Book Review: The Hundred Thousand Kingdoms by N.K. Jemisin

I first heard of N.K. Jemisin when she wrote “We worry about it too” during RaceFail. I then met her in personduring Wiscon (for a rundown on that, see my Wiscon post).  I got to hear her read an excerpt from her upcoming book, The Hundred Thousand Kingdoms and I thought: cool! A black woman writing epic fantasy just like me. I must read her book so I can crush her with my mad writer skillz get to know her works. And it just so happened that a friend of mine had an advance copy.  It’s not everyday that I get to read a book before it comes out in the bookstores. And it’s not every day that I get to spill cranberry juice all over it said book. This resulted in the embarassing act of me waving the book about in public while screaming, “NOT THE END! DON’T BLOT THE END!!!”

I was halfway through the book by then.

This is a good story. And I’m not saying that because I am unraveling her book word by word to pry out the secrets on how she made it so good a fangirl. In some ways, it’s similar to The Name of the Wind, in that both are nice slim books that don’t go overboard on setting, but gives you enough to spark your imagination. Both also contain young adults who have lost their families and must learn to live in a uncaring world. Both are told from first person POV–though I’m pretty sure if both main characters ever met…actually, I’m not sure what would happen. Instant dislike…fireworks…I’m just not sure ::surpressing the urge to suddenly write fanfiction::

The Hundred Thousand Kingdoms tells the story of Yeine Darr, a young woman who is called to serve her grandfather after her mother’s untimely death. She is taken to the city of Sky, a place where the very gods themselves are forced to bow under servitude. There, she is named her grandfather’s heir, a dubious title since she has two cousins vying for the same title: cousins she has never met. Yeine must learn how to keep herself alive as the time for choosing an heir draws near…and uncovering some surprising secrets in the process.

Jemisin does an excellent job weaving these secrets into the story. She also does a wonderful job in incorporating the gods into the regular world, making them both powerful and powerless at once. Her characters are strong, from the childlike god Sieh whom you can’t help but instantly love (to your peril), to the very cruel Scimina, Yeine’s rival for the title of heir, whose acts are so cringeworthy I winced whenever she appeared on the page. And then there’s the oldest of the gods, Nahadoth, the god of darkness and change. Wild, dangerous, unpredicatable, trapped. Sympathy for the devil, indeed.

I loved the backstory of the gods and how they became enslaved as they did. I also loved how Jemisin used Yeine’s narration to get the story across. Whereas in The Name of the Wind, you had Kvothe narrating for an audience, with Yeine, you’re not quite sure who she’s talking to. In fact, you’re not even aware she’s talking to someone else until well into the story. Yeine’s narration isn’t as straightforward as Kvothe’s either. She stops, hesitates, backtracks, remembers things out of the blue, interrupts herself. In this case, it completely works. The reader gets drawn in.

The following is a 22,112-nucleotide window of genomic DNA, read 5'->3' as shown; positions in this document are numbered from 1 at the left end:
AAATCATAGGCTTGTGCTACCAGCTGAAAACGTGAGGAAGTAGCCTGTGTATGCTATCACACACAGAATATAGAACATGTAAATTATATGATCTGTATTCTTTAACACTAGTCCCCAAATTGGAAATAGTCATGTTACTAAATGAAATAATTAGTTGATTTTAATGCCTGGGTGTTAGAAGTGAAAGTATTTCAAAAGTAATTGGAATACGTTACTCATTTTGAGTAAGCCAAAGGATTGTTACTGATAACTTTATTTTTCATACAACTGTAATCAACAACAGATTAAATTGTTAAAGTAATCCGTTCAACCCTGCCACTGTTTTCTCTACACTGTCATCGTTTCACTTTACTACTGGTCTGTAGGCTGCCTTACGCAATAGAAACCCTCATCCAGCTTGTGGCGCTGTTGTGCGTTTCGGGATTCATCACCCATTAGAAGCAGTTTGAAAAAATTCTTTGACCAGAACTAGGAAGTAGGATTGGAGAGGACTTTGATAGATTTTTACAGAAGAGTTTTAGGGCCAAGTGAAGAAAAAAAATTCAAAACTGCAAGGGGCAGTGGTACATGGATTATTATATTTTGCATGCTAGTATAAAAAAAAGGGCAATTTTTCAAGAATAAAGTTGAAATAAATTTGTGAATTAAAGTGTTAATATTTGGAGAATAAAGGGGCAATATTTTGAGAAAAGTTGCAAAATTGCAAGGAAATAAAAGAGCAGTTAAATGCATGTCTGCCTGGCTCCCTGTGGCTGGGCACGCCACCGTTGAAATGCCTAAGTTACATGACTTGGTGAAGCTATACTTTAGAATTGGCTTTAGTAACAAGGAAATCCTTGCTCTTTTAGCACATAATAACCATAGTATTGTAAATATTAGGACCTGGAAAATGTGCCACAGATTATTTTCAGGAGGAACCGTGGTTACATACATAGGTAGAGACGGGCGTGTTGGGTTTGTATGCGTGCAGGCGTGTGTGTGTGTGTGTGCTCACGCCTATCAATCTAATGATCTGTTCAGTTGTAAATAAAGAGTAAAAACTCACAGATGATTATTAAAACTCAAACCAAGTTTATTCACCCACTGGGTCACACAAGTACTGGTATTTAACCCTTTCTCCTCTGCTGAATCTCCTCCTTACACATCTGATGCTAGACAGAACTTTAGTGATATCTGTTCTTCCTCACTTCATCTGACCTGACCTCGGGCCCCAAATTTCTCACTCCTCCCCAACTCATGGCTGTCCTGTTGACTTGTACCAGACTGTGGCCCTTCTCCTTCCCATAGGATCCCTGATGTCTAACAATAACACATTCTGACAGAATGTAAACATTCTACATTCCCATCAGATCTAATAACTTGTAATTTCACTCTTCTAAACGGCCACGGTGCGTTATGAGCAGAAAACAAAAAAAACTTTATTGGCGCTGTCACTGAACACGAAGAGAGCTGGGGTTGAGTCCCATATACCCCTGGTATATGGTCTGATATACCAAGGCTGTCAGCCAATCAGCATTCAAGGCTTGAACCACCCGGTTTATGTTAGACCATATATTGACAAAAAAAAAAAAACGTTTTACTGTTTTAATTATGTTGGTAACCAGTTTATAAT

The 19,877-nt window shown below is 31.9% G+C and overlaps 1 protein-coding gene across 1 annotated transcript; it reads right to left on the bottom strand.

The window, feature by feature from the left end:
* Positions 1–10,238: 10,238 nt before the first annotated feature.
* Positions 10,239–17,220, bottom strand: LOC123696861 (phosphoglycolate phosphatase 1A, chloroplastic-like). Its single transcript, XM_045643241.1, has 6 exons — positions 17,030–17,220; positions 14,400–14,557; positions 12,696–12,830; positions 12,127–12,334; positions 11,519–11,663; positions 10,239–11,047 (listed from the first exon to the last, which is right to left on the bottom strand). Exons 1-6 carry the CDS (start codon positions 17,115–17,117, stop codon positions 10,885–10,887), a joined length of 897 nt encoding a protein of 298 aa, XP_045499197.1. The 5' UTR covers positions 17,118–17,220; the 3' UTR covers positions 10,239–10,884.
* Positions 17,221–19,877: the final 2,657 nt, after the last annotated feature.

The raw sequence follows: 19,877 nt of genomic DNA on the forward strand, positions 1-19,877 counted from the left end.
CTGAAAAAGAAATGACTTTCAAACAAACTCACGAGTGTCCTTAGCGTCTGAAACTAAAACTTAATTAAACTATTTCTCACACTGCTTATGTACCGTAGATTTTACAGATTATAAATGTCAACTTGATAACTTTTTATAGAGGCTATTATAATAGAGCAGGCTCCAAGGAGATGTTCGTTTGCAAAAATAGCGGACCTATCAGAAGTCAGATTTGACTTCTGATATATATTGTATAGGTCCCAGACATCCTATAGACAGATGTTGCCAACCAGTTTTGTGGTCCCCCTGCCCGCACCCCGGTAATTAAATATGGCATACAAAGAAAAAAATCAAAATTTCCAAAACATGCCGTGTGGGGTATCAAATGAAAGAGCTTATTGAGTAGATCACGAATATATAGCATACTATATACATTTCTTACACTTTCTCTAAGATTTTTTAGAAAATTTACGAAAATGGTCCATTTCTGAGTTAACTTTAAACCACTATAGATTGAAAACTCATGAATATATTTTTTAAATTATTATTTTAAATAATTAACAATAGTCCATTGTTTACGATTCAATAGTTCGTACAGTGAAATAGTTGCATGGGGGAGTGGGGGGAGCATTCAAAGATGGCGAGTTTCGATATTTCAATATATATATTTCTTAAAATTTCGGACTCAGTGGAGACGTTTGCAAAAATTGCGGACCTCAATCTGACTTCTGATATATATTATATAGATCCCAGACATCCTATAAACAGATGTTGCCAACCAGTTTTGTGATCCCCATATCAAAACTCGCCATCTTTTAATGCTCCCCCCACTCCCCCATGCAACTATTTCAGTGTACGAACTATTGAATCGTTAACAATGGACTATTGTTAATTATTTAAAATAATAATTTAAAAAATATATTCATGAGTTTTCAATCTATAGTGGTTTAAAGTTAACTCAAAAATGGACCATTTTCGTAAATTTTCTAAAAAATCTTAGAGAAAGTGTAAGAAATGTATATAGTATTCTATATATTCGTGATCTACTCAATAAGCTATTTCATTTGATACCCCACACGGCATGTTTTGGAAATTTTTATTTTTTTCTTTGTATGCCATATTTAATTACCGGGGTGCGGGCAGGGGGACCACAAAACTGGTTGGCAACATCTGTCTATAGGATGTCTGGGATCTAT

There’s only one caveat I have with the book, and to be honest, I’m not sure it’s that much of a caveat. I didn’t get much of a ‘person of color’ feel from Yeine that I hoped for. Yes, she mentions that her skin is brown and that her hair is somewhat curlier than normal. It’s hard to tell, though, what her lineage is. I know her grandmother is described as white (as one can be considered as such in fantasy novels), and there are others who are related to Yeine who have brown skin, though it’s hard to say if they can be considered black (again, as one would be considered black in fantasy).

But then that brings up a whole other, older question: are POC writers required to solely write POC characters? I look at my fiction, and while most of my short stories prominently feature blacks (except for Christmas Eve at the Petite Bouchette), in my novel, at least one quarter of my characters are black. In fact, in my first draft, my main character was a white male. So, what does that say about me?

Furthermore, does it matter?

I found that in the vagueness of Jemisin’s physical descriptions, I was able to fill in my own details of her characters (if they ever did an anime of it, they should base Nahadoth off of Byakuya Kuchiki—that would be soooo hot!). And frankly, the story was so riveting, it soon faded to the back of my mind.

That’s the sign of a great story.

The Hundred Thousand Kingdoms is the first book of the Inheritence Trilogy. This is good, because I want more. Lucky for all of you, it’s out now in bookstores. I definitely plan to buy a copy because I plan to dissect it even further I read it too fast and want to read it again at a slower pace. I rate this 5 floating cities out of 5. And I just can’t wait to meet up with Jemisin for the next Wiscon, just so I can tell her your book is too awesome! I must defeat you with my Willow congratulations on writing such an awesome book. Crush! Must crusssh!!!

I’ might also ask why it’s named a hundred thousand kingdoms when really it’s only really focused on a couple, but I don’t want to seem all nitpicky and weird…

One Response

  1. [...] out to be an interview of N.K. Jemisin on her debut novel "the Thousands Kingdoms", which I also did a review about here at the Cafe. It’s your standard talk about your book and its influences article, but then the interviewer [...]

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